World's largest iceberg may soon break up

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It looks like the beginning of the end for the world's largest iceberg, the BBC reports.

New satellite images show Iceberg A-68 lost a 175 square km chunk of ice, which will likely be called Iceberg A-68c, between satellite passes on April 21 and April 22, according to images from the Copernicus Sentinel-1 mission.

Iceberg A-68 broke off from the Larsen Ice Shelf in July of 2017 and remained largely intact for three years as it drifted past the Antarctic Peninsula in the Weddell Sea. Today it is around 5,000 square km, almost four times the size of Greater London.

Currents in the Southern Ocean are now pushing the iceberg past the South Orkney Islands into increasingly warmer waters.

RUNDOWN SHOWS:
1. Location of Iceberg A-68 when Iceberg A-68c breaks off
2. Size comparison of Iceberg A-68 to Greater London, Cyprus and Hawaii
3. Iceberg A-68 calved from Antarctica's Larsen C Ice Shelf in July of 2017
4. Iceberg A-68 being pushed north by currents in the Southern Ocean

VOICEOVER (in English):
"It looks like the beginning of the end for the world's largest iceberg."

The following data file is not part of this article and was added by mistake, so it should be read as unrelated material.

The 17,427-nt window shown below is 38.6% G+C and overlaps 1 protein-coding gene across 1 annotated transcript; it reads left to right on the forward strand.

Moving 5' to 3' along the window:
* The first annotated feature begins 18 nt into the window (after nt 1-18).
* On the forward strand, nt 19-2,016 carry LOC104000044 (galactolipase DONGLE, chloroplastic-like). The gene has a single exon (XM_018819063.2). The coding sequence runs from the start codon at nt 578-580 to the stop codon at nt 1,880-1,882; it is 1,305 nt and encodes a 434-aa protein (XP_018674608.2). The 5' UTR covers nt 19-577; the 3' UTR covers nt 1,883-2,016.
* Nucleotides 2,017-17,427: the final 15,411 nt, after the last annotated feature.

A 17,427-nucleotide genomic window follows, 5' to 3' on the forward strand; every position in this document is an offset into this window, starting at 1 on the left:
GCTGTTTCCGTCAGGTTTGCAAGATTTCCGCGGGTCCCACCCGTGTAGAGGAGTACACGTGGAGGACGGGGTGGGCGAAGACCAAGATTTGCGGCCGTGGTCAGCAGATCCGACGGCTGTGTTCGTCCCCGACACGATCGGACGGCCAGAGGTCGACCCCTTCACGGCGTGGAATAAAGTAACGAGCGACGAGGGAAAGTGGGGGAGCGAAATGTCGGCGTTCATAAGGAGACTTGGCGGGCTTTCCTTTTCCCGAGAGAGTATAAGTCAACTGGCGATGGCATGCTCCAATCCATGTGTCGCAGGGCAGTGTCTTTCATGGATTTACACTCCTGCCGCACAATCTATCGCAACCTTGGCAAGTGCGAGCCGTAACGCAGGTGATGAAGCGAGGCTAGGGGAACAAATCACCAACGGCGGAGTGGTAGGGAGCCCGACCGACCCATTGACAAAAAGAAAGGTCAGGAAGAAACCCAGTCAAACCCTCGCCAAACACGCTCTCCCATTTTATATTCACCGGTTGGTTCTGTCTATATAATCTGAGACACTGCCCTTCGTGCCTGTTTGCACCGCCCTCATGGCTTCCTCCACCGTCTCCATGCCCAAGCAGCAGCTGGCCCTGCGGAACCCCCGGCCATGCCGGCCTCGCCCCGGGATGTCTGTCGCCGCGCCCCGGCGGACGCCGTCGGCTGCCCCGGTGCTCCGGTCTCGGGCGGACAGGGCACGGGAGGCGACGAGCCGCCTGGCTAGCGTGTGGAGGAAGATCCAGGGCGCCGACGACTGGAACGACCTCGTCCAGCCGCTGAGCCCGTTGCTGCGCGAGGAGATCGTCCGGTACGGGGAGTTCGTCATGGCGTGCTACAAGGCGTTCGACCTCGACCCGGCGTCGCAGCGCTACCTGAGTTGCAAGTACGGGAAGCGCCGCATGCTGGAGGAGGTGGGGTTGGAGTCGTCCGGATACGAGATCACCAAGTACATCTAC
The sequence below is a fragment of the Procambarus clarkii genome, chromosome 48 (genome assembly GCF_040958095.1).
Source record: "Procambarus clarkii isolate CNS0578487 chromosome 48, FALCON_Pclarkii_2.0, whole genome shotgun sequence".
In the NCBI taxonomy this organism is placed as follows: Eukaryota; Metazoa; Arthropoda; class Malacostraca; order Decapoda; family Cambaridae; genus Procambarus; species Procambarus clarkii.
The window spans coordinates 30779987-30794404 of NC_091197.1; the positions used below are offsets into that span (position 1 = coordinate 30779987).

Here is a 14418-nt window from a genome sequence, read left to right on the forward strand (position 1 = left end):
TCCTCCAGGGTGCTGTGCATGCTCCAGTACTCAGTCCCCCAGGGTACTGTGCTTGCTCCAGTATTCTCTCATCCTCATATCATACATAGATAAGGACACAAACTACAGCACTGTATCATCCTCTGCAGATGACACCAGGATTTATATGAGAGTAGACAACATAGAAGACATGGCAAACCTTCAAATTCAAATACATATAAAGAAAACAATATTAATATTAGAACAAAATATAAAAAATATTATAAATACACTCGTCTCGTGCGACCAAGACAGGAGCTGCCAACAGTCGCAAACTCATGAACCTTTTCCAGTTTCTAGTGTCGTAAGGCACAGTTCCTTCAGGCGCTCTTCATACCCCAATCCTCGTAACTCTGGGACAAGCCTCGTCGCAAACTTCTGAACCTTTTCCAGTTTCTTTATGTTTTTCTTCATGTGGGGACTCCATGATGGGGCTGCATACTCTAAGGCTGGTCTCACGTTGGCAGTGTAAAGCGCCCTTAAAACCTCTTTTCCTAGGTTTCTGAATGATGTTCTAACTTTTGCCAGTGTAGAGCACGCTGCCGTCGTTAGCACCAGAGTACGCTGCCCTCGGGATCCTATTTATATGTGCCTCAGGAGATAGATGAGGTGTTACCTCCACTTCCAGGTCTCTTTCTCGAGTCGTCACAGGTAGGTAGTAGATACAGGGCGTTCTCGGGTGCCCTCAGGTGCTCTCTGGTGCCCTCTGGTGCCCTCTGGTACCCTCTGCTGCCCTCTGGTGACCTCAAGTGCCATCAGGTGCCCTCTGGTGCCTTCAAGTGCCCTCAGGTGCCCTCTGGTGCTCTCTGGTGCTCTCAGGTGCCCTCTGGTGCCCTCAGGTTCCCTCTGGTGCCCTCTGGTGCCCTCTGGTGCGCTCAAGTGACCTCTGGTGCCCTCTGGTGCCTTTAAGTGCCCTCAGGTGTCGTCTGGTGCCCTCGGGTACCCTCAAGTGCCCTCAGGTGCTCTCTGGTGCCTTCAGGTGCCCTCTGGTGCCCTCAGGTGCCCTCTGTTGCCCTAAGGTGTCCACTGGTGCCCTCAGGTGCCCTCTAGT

"New satellite images show Iceberg A-68 lost a 175 square km chunk of ice, which will likely be called Iceberg A-68c, between satellite passes on April 21 and April 22."

"When it first calved from Antarctica's Larsen C Ice Shelf, Iceberg A-68 was nearly 6,000 square km in size, according to images from the Copernicus Sentinel-1 mission."

"Today it is around 5,000 square km. That's almost four times the size of Greater London, or roughly half the size of the islands of Hawaii or Cyprus."

"The giant chunk of ice is 160 km long, but only a couple of hundred meters thick, making it remarkably thin for an iceberg of its size."

"Iceberg A-68 broke off from the Larsen Ice Shelf in July of 2017, losing a small piece called Iceberg A-68b shortly after it calved. Iceberg A-68 then remained largely intact for three years as it drifted past the Antarctic Peninsula in the Weddell Sea."

"Currents in the Southern Ocean are now pushing the iceberg past the South Orkney Islands. As it drifts into warmer waters, it is expected to fragment into smaller ice blocks, many of which could last for years among the ice surrounding Antarctica."

SOURCES: BBC, Weather Network, Copernicus Programme, NASA
https://ca.news.yahoo.com/satellite-images-reveal-iceberg-68s-202000789.html
https://adrianluckman.wordpress.com/2019/07/11/happy-second-birthday-iceberg-a68/
https://earthobservatory.nasa.gov/images/146603/a-68a-holding-it-together